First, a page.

I met Melvin Drazor at Ray Meyer’s basketball camp when I was 15. Actually we met in the parking lot of the Bunny Hutch, waiting to board the bus, to take us to camp. His parents were not sure they should put their only child on a bus to the Northwoods of Wisconsin without a claim check of some sort, so they were introducing themselves to anyone who would listen. Melvin’s parents never went to camp, and were concerned their son would be eaten by a bear or something. My parents gave them our phone number, but I don’t know what good that did. If he was eaten by a bear, I surely would have written home about it, but what were my parents supposed to do? “Mrs. Drazor, this is Scott’s mom. We received a letter from camp saying your son was devoured by a bear. I’m so sorry. You might want to call up there. What’s that? Yes there was a date on his letter. Here it is…. 8 days ago”
Even that wouldn’t have done much good. There purposely were no phones at the camp, so the homesick boys couldn’t call home. It was one of the first things we were told upon arrival. Don’t ask to call home. The only phone was at the Meyer residence, down by the lake, and you better not go there. Stay with your counselor at all times, even if you’re experiencing abdominal cramps or heat stroke, stay with your counselor. He knew where there was a water fountain.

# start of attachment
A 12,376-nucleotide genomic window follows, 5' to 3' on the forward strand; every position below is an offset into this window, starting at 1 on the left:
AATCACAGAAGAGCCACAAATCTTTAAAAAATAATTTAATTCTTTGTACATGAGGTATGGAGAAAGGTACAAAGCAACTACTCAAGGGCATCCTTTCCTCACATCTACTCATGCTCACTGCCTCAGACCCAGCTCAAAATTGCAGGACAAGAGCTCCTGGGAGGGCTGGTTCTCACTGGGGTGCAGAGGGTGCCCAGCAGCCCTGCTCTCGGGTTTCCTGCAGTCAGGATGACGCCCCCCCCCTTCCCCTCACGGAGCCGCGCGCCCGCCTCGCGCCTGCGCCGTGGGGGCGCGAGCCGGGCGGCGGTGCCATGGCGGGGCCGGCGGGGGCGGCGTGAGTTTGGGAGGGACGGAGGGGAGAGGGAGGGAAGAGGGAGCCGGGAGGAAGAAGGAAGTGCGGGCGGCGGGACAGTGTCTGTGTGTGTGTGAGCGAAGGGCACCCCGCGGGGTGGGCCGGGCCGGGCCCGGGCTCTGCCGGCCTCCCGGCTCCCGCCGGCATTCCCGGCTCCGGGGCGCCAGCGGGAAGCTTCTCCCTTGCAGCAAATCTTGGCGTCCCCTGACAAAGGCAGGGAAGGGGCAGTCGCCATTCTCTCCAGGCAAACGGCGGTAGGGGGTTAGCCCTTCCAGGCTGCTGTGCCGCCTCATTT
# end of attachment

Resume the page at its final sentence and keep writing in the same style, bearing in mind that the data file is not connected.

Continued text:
Like several other things that weren’t in the brochure, we hadn’t been told there was a canteen, so many of us new guys hadn’t brought any money. Besides being able to buy candy, because we liked candy, it would have helped sustain us. The food was lousy. I never ate so much peanut butter and jelly. I started calling my new friend, Fun, after we teamed up to get some cash for candy.
There was a kid in our cabin that unfortunately looked like Eddie Munster. Someone got the bright idea to draw a beard on Eddie while he slept. The plan was to keep him from knowing that it was there, until he reached the mess hall. There was no chance of him seeing himself in a mirror, because there weren’t any. It was a mean thing to do, but we woke up the next day, and since everyone was in on it except Eddie, we acted like the beard wasn’t there until the guys outside our cabin saw him. Even then, the poor guy didn’t know why there was pointing and laughing, until someone told him.
After the dust settled, some of the guys with cash, threw out a dare. $10 to anyone else who allowed a beard to be drawn on for an entire day. There was no reason to specify a timeframe. All we had was a permanent black marker. Drazor approached me to do it but I was fearful that the marker wouldn’t come off. That concern diminished when he convinced the swells in three other cabins to do the same. $40 bought us a lot of loot and earned him the name Fun. It didn’t have the impact that the darers had hoped for, because Eddie endured the brunt of the ridicule.
Fun Drazor and I never returned to Coach Meyer’s camp. But somehow I still enjoy peanut butter and jelly sandwiches.